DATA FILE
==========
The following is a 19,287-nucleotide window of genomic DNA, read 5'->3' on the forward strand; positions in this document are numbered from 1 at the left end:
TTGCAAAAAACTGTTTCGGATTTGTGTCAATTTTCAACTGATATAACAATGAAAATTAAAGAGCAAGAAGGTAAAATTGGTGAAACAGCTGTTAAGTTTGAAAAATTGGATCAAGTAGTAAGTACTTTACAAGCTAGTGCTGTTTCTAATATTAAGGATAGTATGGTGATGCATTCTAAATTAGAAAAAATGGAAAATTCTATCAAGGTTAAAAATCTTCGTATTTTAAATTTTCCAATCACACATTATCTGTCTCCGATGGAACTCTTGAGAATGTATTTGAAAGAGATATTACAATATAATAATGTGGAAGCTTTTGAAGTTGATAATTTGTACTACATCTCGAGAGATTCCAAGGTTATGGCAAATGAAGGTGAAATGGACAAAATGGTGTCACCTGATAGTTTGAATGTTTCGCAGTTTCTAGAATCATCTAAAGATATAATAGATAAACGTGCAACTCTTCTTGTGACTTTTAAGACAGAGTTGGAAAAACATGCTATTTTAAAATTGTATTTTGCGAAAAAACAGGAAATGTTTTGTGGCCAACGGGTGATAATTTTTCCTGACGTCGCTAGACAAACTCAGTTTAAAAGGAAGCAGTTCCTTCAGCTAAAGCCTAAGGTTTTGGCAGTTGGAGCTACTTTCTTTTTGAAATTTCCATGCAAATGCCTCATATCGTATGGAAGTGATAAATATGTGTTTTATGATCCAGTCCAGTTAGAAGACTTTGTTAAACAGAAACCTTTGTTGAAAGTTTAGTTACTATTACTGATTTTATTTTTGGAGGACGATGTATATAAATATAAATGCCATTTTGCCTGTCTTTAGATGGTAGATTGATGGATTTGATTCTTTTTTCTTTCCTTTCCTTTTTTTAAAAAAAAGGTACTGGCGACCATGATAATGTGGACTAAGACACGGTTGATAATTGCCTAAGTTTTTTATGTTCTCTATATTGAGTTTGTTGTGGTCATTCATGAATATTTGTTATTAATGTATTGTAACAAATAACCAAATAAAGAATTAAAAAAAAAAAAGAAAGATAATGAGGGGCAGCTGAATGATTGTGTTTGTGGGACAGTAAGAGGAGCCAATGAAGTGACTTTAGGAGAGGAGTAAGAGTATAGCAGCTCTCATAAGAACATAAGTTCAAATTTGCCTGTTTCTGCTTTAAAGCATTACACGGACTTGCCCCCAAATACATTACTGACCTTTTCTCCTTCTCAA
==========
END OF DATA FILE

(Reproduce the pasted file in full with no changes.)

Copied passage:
The following is a 19,287-nucleotide window of genomic DNA, read 5'->3' on the forward strand; positions in this document are numbered from 1 at the left end:
TTGCAAAAAACTGTTTCGGATTTGTGTCAATTTTCAACTGATATAACAATGAAAATTAAAGAGCAAGAAGGTAAAATTGGTGAAACAGCTGTTAAGTTTGAAAAATTGGATCAAGTAGTAAGTACTTTACAAGCTAGTGCTGTTTCTAATATTAAGGATAGTATGGTGATGCATTCTAAATTAGAAAAAATGGAAAATTCTATCAAGGTTAAAAATCTTCGTATTTTAAATTTTCCAATCACACATTATCTGTCTCCGATGGAACTCTTGAGAATGTATTTGAAAGAGATATTACAATATAATAATGTGGAAGCTTTTGAAGTTGATAATTTGTACTACATCTCGAGAGATTCCAAGGTTATGGCAAATGAAGGTGAAATGGACAAAATGGTGTCACCTGATAGTTTGAATGTTTCGCAGTTTCTAGAATCATCTAAAGATATAATAGATAAACGTGCAACTCTTCTTGTGACTTTTAAGACAGAGTTGGAAAAACATGCTATTTTAAAATTGTATTTTGCGAAAAAACAGGAAATGTTTTGTGGCCAACGGGTGATAATTTTTCCTGACGTCGCTAGACAAACTCAGTTTAAAAGGAAGCAGTTCCTTCAGCTAAAGCCTAAGGTTTTGGCAGTTGGAGCTACTTTCTTTTTGAAATTTCCATGCAAATGCCTCATATCGTATGGAAGTGATAAATATGTGTTTTATGATCCAGTCCAGTTAGAAGACTTTGTTAAACAGAAACCTTTGTTGAAAGTTTAGTTACTATTACTGATTTTATTTTTGGAGGACGATGTATATAAATATAAATGCCATTTTGCCTGTCTTTAGATGGTAGATTGATGGATTTGATTCTTTTTTCTTTCCTTTCCTTTTTTTAAAAAAAAGGTACTGGCGACCATGATAATGTGGACTAAGACACGGTTGATAATTGCCTAAGTTTTTTATGTTCTCTATATTGAGTTTGTTGTGGTCATTCATGAATATTTGTTATTAATGTATTGTAACAAATAACCAAATAAAGAATTAAAAAAAAAAAAGAAAGATAATGAGGGGCAGCTGAATGATTGTGTTTGTGGGACAGTAAGAGGAGCCAATGAAGTGACTTTAGGAGAGGAGTAAGAGTATAGCAGCTCTCATAAGAACATAAGTTCAAATTTGCCTGTTTCTGCTTTAAAGCATTACACGGACTTGCCCCCAAATACATTACTGACCTTTTCTCCTTCTCAA